The pandemic may have reduced our need for cosmetics, but as we adjust to our new normal, we’ll need foundation and eyeliner again. Finally, it’s important to perform at your best on Zoom calls to get back to feeling normal. Also, some people find it just right to apply lipstick under their face mask.
But when it comes to beauty products and cosmetics, choosing among millions of online products without trying and getting help can be difficult, to say the least. That’s where technology can help, and inevitably it did. Virtual try-on and product catalogs made just for you are provided by many major beauty and cosmetics companies and have been well received. These innovations in the world of cosmetics are being driven by new technologies such as AI and AR.
Artificial intelligence is all the rage these days, and for good reason. AI and related technologies (machine learning, virtual reality, augmented reality, etc.) are permeating the world around us more than we realize.
Even if you’re not familiar with these technologies, you’ve probably encountered them before. AI is everywhere, in the design of the advertisements we see, the videos we watch every day, and even behind the clothes we wear. Although this technology entered the beauty and cosmetics industry late, it will surely bring about a revolution.
How COVID-19 Affected the Cosmetic Industry
Despite the growing popularity of online shopping in the beauty and cosmetics industry, online shopping has always remained a secondary and inferior alternative.
Selling beauty products and cosmetics relies heavily on in-store experience. That means experimenting with different shades before finding the right shade of foundation, lipstick, and eyeshadow that works best for you.
I needed the support of a trusted and experienced business professional. They need to observe your skin and use all their wits to suggest the best toner or cream for you that will actually reduce your acne problem rather than make it worse.
Note that “you” is the most important here. What was right for one was not right for the other. With millions of variations and combinations of skin tones, textures, types and preferences, choosing the right product for each individual has required meticulous attention to detail.
The beauty industry struggled when the pandemic hit and e-commerce surged for months, with customers shifting primarily to online shopping. The total revenue of the beauty industry in 2020 is estimated at $483.338 billion compared with 2019, which was $504.501 billion.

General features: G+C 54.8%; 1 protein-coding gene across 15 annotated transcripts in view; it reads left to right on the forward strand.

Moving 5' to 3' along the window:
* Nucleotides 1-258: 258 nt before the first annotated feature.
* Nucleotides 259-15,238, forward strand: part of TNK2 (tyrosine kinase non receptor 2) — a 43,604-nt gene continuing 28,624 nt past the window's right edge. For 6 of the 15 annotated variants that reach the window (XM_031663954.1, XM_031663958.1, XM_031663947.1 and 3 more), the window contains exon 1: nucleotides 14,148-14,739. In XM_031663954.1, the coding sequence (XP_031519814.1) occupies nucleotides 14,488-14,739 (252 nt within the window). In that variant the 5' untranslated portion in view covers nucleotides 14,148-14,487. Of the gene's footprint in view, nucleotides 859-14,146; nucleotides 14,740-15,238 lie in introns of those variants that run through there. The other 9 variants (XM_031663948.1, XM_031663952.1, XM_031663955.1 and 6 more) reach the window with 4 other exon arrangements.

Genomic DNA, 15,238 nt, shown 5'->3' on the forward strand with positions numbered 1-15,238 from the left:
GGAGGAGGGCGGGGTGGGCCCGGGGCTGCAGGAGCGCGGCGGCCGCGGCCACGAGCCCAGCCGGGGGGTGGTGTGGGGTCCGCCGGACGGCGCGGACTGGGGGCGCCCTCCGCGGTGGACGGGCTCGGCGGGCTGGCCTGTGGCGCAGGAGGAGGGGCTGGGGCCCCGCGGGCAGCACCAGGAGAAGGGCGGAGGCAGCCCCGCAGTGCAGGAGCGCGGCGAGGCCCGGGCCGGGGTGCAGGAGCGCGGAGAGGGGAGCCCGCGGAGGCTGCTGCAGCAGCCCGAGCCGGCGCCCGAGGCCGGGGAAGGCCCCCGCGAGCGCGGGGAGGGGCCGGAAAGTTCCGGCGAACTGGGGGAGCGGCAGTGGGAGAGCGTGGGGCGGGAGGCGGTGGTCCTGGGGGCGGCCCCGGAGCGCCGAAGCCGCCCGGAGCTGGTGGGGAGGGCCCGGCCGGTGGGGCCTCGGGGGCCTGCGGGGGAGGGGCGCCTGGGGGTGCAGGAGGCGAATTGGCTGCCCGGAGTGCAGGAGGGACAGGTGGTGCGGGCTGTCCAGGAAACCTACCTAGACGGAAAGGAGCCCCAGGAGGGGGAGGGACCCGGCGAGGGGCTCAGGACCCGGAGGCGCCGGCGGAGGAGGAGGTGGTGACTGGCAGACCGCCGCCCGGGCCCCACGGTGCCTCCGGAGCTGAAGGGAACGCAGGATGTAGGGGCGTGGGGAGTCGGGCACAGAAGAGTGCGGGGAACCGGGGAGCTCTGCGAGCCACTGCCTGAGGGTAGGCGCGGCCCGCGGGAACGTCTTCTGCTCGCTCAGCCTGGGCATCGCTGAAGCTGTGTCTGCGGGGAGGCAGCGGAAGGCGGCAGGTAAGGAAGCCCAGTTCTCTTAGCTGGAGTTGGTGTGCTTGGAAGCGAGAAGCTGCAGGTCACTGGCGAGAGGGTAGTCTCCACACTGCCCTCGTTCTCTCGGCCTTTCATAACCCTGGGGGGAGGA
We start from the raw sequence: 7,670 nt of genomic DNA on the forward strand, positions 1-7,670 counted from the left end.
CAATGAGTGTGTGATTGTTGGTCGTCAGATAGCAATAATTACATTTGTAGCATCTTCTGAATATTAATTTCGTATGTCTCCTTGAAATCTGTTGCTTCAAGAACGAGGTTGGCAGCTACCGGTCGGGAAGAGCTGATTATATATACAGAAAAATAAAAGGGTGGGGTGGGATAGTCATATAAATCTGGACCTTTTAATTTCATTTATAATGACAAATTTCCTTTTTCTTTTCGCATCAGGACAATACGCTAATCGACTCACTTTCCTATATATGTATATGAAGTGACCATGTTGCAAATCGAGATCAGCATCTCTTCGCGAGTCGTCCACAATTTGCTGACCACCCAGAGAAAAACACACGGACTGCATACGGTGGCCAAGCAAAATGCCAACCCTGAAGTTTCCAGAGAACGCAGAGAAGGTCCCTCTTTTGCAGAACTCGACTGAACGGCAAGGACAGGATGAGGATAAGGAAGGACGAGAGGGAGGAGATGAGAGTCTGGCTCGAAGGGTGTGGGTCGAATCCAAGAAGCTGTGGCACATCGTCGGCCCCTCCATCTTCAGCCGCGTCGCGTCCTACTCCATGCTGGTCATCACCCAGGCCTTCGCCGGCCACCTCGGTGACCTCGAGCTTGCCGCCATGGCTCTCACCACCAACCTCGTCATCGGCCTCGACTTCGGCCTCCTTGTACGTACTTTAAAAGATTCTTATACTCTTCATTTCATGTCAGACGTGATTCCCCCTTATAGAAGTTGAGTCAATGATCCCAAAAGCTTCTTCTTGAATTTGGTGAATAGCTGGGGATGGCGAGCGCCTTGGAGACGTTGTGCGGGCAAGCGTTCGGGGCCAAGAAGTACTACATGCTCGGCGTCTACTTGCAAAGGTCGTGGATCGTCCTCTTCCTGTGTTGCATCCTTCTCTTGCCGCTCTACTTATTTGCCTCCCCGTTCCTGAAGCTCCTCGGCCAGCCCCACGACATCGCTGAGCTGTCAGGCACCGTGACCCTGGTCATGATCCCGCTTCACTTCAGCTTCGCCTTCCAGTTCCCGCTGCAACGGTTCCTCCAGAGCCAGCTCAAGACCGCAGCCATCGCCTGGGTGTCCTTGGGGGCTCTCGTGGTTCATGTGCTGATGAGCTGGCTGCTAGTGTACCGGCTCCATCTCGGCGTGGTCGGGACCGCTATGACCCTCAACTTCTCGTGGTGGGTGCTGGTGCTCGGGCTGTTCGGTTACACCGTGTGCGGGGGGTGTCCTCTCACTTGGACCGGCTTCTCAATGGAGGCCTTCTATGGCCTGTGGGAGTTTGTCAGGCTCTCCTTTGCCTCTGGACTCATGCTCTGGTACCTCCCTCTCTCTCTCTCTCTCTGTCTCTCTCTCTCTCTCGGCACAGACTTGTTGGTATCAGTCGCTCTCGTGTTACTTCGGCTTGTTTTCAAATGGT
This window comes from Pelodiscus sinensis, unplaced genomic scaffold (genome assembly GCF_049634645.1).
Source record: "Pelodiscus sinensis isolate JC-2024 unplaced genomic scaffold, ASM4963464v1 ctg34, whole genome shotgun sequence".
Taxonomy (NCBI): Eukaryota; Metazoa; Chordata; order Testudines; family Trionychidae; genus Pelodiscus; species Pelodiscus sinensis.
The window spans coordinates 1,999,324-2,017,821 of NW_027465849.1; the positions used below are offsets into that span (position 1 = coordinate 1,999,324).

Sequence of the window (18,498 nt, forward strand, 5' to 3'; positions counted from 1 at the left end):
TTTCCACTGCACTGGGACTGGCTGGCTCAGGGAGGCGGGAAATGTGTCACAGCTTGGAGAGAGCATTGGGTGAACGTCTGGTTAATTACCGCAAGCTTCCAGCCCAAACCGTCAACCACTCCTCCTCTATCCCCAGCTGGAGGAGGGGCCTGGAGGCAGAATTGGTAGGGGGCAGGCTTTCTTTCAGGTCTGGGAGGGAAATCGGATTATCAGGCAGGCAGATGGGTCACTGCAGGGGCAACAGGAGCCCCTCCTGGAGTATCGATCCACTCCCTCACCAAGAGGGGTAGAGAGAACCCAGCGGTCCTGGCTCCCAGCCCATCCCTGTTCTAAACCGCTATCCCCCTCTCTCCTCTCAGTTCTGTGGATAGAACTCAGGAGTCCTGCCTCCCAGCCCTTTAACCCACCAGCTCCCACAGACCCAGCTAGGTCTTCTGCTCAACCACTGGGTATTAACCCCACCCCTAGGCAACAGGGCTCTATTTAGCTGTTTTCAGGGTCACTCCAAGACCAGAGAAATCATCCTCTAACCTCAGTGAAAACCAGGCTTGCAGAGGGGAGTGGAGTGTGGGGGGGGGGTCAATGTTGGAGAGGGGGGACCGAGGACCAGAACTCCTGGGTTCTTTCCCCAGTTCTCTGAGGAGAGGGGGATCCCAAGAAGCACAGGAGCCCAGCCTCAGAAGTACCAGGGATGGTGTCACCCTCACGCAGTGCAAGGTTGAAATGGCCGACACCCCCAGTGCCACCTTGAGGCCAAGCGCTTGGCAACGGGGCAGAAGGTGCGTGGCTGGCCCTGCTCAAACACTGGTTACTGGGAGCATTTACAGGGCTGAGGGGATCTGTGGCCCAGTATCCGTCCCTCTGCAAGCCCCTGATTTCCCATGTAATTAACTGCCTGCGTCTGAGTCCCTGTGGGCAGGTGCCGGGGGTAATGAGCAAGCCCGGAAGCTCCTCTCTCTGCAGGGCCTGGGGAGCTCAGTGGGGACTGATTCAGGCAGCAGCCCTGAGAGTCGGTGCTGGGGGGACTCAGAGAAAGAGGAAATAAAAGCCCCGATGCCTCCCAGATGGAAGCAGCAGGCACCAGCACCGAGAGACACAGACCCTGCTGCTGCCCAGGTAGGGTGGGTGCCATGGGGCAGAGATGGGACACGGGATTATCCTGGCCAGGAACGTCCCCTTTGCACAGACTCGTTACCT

Even after brick-and-mortar stores reopened, customers couldn’t try the products due to COVID-19 guidelines. It was no longer a reality that everyone could always have the same lipstick, and not every store could offer individual free samples to customers, but it was still possible to try gloves and face masks. It was unwise to remove the mask. something is coming
Rapid progress was made, often because there was an urgent need. Craving a way to emulate the in-store experience, brands turned to artificial intelligence and augmented reality.
The beauty and cosmetics industry has been experimenting with AI for some time. However, it was only after the pandemic that such technology began to be widely developed and adopted.
Applications of AI in the Cosmetic Industry
So how exactly are artificial intelligence and related technologies integrated into the beauty and cosmetic industry? Here are a few of the major applications –
- Virtual Product Trials
A lot of people may not have heard of Augmented Reality, even while using it every day. The Snapchat and Instagram filters you use are all powered by AR. With it, virtual images can be laid over actual images in real-time.
AR-powered ‘virtual mirrors’ lets you try on cosmetic products in real-time. These solutions have been around for a while. One of the first to put this technology to use was Perfect Corp, which has been offering beauty SaaS solutions since 2014.
On the consumer side, their mobile apps YouCam Perfect and YouCam Makeup have been one of the first and most popular photo editors to make makeup editing and overlay capabilities available to the common smartphone user. Modiface is another major player, owned by L’Oréal.
Their solution most recently is powering a venture by Facebook and L’Oréal to bring AR-powered makeup try-ons to Instagram shopping.
In recent times, virtual try-ons have gained widespread popularity. In an earlier interview with the co-founder of Fynd, we covered GlamAR, the virtual try-on platform offered by Fynd for beauty brands.
How do these solutions work? Simply put, AI algorithms detect the face through a camera by focal points and map the face. Then using AR, images of makeup are adjusted according to the specifications obtained, and overlaid over the features on the face.